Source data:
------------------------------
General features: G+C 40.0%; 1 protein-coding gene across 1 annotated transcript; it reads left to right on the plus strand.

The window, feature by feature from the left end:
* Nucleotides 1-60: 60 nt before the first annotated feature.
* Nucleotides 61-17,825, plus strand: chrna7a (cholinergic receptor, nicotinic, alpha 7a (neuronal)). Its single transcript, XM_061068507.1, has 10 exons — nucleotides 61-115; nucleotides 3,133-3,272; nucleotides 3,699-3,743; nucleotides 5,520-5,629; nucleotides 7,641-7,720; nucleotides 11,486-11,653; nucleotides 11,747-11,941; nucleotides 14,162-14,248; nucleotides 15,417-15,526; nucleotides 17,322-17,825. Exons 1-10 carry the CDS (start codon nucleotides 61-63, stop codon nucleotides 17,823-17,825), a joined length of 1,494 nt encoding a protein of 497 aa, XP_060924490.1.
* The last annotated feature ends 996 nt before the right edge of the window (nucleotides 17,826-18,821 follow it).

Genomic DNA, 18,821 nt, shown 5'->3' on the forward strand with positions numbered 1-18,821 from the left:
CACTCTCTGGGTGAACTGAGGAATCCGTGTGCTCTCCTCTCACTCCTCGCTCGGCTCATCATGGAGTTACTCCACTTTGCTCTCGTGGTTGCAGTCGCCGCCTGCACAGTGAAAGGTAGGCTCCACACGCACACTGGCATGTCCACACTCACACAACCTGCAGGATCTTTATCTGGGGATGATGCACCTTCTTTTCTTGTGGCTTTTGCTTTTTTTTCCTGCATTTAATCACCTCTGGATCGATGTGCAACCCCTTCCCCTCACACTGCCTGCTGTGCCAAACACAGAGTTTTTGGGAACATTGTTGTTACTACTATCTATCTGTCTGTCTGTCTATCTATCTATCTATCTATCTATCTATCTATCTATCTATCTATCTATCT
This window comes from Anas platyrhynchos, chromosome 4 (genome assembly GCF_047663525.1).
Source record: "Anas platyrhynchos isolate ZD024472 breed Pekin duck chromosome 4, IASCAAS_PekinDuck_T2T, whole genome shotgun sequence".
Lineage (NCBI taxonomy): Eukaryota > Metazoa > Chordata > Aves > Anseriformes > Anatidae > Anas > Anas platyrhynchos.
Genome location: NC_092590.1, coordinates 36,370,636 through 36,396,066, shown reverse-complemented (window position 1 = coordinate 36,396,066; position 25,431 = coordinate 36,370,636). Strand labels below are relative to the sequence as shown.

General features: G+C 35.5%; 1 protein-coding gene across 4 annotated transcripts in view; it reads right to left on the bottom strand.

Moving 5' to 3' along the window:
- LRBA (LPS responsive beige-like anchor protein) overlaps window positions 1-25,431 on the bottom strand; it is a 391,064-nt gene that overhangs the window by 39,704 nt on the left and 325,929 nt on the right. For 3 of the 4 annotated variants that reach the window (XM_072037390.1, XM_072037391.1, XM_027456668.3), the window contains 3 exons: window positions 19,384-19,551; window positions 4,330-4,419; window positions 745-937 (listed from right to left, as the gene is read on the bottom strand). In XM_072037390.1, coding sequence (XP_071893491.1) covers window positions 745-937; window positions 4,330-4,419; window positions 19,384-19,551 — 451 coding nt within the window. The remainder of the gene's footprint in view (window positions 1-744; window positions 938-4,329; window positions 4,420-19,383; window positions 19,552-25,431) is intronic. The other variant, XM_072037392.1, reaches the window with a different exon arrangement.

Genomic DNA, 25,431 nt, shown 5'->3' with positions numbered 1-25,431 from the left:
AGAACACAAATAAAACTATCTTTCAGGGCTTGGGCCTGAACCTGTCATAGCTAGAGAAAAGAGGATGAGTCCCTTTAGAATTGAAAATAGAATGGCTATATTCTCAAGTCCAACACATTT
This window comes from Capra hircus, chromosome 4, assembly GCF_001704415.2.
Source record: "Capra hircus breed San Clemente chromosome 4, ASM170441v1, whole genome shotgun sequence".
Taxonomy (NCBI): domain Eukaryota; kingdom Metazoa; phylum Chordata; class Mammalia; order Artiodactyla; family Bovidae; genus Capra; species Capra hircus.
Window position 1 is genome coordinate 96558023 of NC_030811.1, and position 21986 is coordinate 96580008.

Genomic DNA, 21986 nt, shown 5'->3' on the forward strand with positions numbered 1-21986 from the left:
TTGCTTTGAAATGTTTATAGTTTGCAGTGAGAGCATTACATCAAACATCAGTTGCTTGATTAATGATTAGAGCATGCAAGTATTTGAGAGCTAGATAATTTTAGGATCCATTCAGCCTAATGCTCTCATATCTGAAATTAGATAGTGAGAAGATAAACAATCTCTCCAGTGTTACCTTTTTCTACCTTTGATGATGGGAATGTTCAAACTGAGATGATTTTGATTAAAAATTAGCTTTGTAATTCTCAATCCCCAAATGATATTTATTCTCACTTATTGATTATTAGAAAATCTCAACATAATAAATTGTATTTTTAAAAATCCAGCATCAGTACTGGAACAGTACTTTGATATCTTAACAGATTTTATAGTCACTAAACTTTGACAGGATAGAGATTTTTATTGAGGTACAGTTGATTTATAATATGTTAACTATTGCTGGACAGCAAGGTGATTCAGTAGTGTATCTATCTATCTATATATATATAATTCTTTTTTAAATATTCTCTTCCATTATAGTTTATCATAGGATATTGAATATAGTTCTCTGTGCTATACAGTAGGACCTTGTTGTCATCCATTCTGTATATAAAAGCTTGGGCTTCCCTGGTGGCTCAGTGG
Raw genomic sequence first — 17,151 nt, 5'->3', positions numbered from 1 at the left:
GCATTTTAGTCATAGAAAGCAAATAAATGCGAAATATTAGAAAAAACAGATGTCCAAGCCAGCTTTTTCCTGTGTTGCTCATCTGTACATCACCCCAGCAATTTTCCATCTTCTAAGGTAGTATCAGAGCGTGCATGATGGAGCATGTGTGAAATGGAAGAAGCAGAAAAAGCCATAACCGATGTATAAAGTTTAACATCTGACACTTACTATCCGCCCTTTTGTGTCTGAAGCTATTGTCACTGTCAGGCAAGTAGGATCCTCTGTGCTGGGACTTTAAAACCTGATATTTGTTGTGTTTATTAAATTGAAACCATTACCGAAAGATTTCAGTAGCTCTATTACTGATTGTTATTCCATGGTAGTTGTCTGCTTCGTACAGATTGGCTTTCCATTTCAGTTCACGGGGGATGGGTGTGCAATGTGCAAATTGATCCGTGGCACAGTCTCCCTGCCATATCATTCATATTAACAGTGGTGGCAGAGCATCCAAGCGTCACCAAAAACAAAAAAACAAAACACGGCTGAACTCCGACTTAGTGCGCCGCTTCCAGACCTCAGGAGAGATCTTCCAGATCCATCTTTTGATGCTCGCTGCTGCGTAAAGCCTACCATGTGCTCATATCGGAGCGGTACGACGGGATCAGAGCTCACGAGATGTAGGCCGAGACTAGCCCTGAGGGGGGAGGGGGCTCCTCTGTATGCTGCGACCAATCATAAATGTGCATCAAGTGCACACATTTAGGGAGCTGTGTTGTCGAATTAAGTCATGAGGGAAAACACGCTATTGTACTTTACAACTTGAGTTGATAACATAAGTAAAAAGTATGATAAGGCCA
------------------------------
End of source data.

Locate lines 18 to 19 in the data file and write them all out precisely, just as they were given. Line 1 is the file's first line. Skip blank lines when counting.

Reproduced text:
Source record: "Capra hircus breed San Clemente chromosome 4, ASM170441v1, whole genome shotgun sequence".
Taxonomy (NCBI): domain Eukaryota; kingdom Metazoa; phylum Chordata; class Mammalia; order Artiodactyla; family Bovidae; genus Capra; species Capra hircus.